it up on a Thursday afternoon with tear-gassing Mother's Union members who were
worshipping away from the church in the open air. This is further proof of that
Dr. Kunonga's priests are working in cahoots with the police.

2. Our Cathedral congregation was told by the police not to meet anywhere
near the Cathedral next week or else they will face the wrath of the police.

3. At Holy Trinity Church, Ruwa acting Officer-in-Charge assistant
Inspector Ngoshi and Sergeant Major Chibaya force number 044621A drove our
congregation out telling them that they had orders to stop their service because
they were to leave the Church to Kunonga's group even though he hasn't got a
single member in that area.

4. At St. Alban's Church, Chiweshe where I had gone for a Confirmation
Service- the church doors were welded from inside and so we could not go in as
we had intended. We only managed to remove a pin on one of the hinges but could
not go in. As a result we had our service in the open air. Rev'd. Mangava,
Kunonga's resident priest/untrained teacher called the police telling them that
we had broken into the church. Police arrived just before the end of our service
only to find a pin that had been removed and nothing broken. For that, about six
people including the two priests who were with me had to go to Glendale police
station to give evidence - a process that took forever. I followed them. No
charges were brought against them but we reported the damage that was caused to
our church building by the welding of doors and other devices used to prevent us
from going in. We await a court hearing. What's amazing is the ease with which
even Dr. Kunonga's priests call the police, tell them what to do and how they
in turn easily comply.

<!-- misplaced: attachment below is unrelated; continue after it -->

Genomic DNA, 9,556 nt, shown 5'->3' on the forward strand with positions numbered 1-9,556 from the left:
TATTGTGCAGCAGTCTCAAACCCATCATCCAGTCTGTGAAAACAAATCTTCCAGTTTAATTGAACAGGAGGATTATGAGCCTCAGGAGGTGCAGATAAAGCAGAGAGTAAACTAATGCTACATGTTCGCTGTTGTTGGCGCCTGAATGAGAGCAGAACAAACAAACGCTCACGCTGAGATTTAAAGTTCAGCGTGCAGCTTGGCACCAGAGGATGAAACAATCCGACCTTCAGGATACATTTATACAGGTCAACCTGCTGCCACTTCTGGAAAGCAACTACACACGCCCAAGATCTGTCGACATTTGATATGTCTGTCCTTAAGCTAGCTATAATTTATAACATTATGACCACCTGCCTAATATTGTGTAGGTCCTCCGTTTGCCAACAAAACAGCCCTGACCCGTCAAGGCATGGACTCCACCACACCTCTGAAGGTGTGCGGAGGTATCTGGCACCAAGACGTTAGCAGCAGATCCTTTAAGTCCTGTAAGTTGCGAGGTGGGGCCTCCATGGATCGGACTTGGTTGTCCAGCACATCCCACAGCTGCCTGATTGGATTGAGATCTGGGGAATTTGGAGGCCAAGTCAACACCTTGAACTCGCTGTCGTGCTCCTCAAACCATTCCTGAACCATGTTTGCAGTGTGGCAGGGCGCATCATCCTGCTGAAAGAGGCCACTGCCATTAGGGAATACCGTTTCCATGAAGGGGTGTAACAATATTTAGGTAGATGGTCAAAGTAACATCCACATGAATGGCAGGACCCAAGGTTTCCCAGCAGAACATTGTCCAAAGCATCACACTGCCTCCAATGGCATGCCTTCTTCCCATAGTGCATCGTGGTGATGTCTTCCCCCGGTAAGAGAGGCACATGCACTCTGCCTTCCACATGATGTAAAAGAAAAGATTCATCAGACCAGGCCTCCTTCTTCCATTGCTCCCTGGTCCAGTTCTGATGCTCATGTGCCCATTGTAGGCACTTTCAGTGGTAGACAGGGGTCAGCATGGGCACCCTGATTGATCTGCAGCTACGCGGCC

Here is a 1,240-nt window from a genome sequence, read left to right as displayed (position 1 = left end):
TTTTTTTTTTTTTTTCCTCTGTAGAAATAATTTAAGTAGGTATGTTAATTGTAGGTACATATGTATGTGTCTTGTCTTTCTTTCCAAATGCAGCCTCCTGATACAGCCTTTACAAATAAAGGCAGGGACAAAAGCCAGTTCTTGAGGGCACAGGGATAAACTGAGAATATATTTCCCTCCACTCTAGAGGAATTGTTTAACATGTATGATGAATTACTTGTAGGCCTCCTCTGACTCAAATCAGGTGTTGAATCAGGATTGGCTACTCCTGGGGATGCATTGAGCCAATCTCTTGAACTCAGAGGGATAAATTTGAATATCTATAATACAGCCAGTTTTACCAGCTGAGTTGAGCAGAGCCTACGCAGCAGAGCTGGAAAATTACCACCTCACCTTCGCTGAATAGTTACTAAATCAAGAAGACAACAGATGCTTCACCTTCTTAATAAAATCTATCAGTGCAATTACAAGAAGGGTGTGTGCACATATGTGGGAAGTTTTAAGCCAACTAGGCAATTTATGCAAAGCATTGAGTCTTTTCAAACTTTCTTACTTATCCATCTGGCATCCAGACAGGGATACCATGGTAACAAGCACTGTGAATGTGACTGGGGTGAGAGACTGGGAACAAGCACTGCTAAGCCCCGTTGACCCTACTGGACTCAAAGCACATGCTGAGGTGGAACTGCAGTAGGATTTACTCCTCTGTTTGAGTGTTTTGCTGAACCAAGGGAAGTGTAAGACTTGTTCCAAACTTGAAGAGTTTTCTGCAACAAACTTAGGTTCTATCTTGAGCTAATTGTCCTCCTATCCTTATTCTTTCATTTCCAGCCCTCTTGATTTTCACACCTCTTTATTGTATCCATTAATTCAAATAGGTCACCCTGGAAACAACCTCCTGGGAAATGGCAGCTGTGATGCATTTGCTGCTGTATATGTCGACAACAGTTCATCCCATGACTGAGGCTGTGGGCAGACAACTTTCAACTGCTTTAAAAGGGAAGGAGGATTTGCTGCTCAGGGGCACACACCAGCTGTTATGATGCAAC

5. A number of our congregations are using other denominations church
buildings (we are very grateful for their generosity) while some use school
buildings and others continue to meet in the open air.

Thank you for your messages of solidarity and assurances of your prayer
support. We don't lose heart in spite of all the challenges we are facing.
He is risen indeed - Halleluiah!

+Chad, Harare.

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Dismay and anger in the Central African Province at a profligate waste of money by acting Dean Albert Chama and others as they jet off to a Conference

Living it up whilst breaking up the Anglican Communion!

Primates and other leaders at the Istana with the President of Singapore during the afternoon courtesy call

1st Row, L-R: (GSPSC members) Bishop Albert Chama, Abp Mouneer Anis, Abp Peter Akinola, President Nathan, Abp John Chew, Abp Stephen Than, Abp Kolini, Abp Greg Venables
2nd Row: Bishop Anba Suriel, Bishop Johannes Seoka, Abp Eliud Wabukala, Abp Daniel Deng, Abp Nicholas Okoh, Bishop Stephen Kaziimba, Abp Valentini Mokiwa
3rd Row: Elder Fu XianWei, Abp Bernard Ntahoturi, Abp Ian Ernest, Abp Dabvid Vunagi, Mr Gu Mengfei, Bp Howard Gregory
Last row: Abp Jeffrey Driver, Bp Sunil Singh, Abp Bob Duncan, Abp Henri Isingoma, Bp John Howe, Bp Richard Ellena

Photograph: Global South Anglican

ANGLICAN-INFORMATION reports: In a new circular letter dated 20th April the Diocesan Secretary of the Diocese of Lake Malawi has announced a change in date for the consecration of the Venerable Francis Kaulanda as the next Bishop of Lake Malawi. The consecration and enthronement, originally scheduled to take place on Sunday 2nd May at All Saints’ Cathedral, Nkhota-kota, has now been postponed to Sunday 9th May.

This change the letter says, ‘was done by the Province in order to accommodate as many Provincial Bishops as possible’. The real reason is related to the absence of the acting Dean of the Province and other bishops who have jetted off to an all expenses paid conference in Singapore hosted by the
Global South Anglican South to South Encounter.